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President Donald Trump offered a bizarre anecdote to try to support false claims that he lost the national popular vote in the US election because of voter fraud.
The New York Times on Wednesday published the accounts of three White House staffers who told the newspaper that Trump, during a meeting with lawmakers on Monday, retold a story the president claimed was shared with him by German champion golfer Bernhard Langer.
According to The Times, which said the three White House staffers were in the room when Trump told the story, Trump claimed that Langer was a supporter who tried to cast a ballot in Florida on Election Day. Trump, the newspaper reported, said Langer was told he could not vote, while two other people “who did not look as if they should be allowed to vote,” were able to cast provisional ballots.
As The Times describes it, Trump speculated that the two people who were allowed to vote looked as if they may have come from Latin American countries.
The Times’ Glenn Thrush reported that a phone call with Langer’s daughter indicated that Trump’s anecdote was inaccurate. Langer’s daughter reportedly said the story was not about Langer, who is a German citizen and unable to vote in the US, but about a friend of the golfer.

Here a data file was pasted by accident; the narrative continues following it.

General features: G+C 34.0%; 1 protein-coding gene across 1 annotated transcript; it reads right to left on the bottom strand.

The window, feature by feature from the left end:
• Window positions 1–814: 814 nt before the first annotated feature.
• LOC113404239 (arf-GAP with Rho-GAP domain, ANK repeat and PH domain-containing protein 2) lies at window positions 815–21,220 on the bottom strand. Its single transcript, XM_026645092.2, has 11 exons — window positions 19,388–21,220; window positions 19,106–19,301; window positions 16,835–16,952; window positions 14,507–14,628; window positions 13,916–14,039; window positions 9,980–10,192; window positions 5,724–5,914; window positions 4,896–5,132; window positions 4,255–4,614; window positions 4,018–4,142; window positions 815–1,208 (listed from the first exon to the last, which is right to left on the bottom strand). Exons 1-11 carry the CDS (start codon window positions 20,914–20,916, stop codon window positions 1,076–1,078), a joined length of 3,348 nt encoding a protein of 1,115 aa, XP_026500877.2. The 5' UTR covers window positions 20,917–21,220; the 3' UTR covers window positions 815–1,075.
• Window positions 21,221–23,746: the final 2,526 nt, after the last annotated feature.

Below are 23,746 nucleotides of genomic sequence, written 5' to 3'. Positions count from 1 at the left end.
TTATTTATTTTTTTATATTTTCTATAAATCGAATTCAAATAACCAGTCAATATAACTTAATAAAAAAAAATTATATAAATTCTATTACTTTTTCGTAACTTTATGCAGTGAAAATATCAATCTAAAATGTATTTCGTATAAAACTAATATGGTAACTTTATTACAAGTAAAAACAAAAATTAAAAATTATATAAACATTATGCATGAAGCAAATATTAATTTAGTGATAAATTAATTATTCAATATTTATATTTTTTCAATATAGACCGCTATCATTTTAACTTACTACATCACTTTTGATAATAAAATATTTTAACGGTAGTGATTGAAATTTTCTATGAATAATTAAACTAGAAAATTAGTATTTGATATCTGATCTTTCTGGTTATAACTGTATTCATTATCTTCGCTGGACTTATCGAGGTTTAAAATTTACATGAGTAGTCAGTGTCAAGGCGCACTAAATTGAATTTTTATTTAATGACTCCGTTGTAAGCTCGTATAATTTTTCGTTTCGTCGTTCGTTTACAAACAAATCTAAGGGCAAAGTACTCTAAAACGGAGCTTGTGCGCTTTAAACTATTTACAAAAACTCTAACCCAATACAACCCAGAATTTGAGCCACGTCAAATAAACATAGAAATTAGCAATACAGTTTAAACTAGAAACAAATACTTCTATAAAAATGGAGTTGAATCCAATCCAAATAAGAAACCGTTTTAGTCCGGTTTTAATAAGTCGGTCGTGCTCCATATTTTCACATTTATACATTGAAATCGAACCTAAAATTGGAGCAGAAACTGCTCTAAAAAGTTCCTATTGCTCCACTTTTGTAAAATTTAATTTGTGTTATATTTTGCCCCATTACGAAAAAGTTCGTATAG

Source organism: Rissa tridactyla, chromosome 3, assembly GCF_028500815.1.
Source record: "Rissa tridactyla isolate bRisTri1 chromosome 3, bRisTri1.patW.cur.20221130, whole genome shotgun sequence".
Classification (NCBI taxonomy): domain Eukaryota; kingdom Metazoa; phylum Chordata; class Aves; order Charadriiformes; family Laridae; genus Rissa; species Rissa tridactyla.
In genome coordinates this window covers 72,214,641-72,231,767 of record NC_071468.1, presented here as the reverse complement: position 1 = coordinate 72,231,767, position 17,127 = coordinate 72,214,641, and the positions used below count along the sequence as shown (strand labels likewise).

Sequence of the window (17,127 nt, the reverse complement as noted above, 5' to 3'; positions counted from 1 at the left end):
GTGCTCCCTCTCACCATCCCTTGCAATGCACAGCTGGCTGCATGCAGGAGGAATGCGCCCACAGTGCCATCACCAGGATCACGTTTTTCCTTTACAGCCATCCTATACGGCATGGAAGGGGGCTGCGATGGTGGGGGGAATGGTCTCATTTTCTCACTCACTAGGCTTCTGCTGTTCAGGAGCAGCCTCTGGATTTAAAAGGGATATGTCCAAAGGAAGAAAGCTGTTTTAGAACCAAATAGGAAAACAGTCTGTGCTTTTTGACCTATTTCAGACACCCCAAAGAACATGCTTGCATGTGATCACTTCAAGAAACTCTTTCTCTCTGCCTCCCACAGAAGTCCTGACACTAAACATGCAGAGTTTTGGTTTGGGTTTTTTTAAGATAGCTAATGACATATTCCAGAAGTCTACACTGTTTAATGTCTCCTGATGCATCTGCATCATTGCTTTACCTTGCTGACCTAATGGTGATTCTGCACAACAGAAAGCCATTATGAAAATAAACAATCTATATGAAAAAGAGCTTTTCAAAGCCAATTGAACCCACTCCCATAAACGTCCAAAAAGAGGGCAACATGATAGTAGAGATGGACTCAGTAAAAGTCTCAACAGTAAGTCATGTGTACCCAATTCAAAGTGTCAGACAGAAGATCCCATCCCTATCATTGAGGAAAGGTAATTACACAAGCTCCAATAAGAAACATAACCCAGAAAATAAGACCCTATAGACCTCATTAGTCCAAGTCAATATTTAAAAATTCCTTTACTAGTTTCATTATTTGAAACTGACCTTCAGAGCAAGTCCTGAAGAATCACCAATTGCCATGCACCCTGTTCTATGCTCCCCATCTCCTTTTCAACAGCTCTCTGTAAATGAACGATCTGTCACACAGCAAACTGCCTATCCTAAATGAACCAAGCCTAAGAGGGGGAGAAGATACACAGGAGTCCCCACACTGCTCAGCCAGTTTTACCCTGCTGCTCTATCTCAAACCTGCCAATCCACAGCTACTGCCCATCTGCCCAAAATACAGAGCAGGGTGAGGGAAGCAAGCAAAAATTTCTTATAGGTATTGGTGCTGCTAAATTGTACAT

“He is not a friend of President Trump’s,” the daughter said of her father, according to The Times. “I don’t know why he would talk about him,” she added.
- AP Photo/Susan Walsh
Trump was apparently using that anecdote to support his long-debunked claims that votes were cast by millions of people living in the US illegally. The claims have been widely condemned by congressional leaders from both parties, including House Speaker Paul Ryan and Senate Majority Leader Mitch McConnell. Trump’s own attorneys have said there was no evidence of fraud in the November election.
Trump on Wednesday said he would order a voter-fraud investigation. On the same day he also announced measures to begin work on a wall at the US-Mexico border and to limit funds to US cities that shelter people living in the US illegally.
The president also moved to prevent immigrants from Muslim-majority Middle Eastern and African countries like Syria, Sudan, Somalia, Iraq, Iran, Libya, and Yemen from the entering the US. Those moves sparked large protests on Wednesday night.